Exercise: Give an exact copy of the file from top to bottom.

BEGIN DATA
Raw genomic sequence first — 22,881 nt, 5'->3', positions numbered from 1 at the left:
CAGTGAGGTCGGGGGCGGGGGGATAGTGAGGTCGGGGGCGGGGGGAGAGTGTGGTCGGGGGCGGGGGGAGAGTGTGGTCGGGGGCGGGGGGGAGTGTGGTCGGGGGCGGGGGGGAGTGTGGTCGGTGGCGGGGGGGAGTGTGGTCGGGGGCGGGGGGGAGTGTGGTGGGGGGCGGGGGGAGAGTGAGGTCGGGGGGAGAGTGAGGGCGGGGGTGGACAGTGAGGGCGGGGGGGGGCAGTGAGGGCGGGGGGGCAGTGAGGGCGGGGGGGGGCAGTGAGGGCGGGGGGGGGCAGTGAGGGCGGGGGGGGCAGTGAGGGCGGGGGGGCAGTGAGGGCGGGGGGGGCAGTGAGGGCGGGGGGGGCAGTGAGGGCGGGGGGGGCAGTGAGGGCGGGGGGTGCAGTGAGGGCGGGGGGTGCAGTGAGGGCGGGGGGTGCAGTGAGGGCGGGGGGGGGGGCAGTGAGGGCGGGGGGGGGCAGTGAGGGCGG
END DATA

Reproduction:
Raw genomic sequence first — 22,881 nt, 5'->3', positions numbered from 1 at the left:
CAGTGAGGTCGGGGGCGGGGGGATAGTGAGGTCGGGGGCGGGGGGAGAGTGTGGTCGGGGGCGGGGGGAGAGTGTGGTCGGGGGCGGGGGGGAGTGTGGTCGGGGGCGGGGGGGAGTGTGGTCGGTGGCGGGGGGGAGTGTGGTCGGGGGCGGGGGGGAGTGTGGTGGGGGGCGGGGGGAGAGTGAGGTCGGGGGGAGAGTGAGGGCGGGGGTGGACAGTGAGGGCGGGGGGGGGCAGTGAGGGCGGGGGGGCAGTGAGGGCGGGGGGGGGCAGTGAGGGCGGGGGGGGGCAGTGAGGGCGGGGGGGGCAGTGAGGGCGGGGGGGCAGTGAGGGCGGGGGGGGCAGTGAGGGCGGGGGGGGCAGTGAGGGCGGGGGGGGCAGTGAGGGCGGGGGGTGCAGTGAGGGCGGGGGGTGCAGTGAGGGCGGGGGGTGCAGTGAGGGCGGGGGGGGGGGCAGTGAGGGCGGGGGGGGGCAGTGAGGGCGG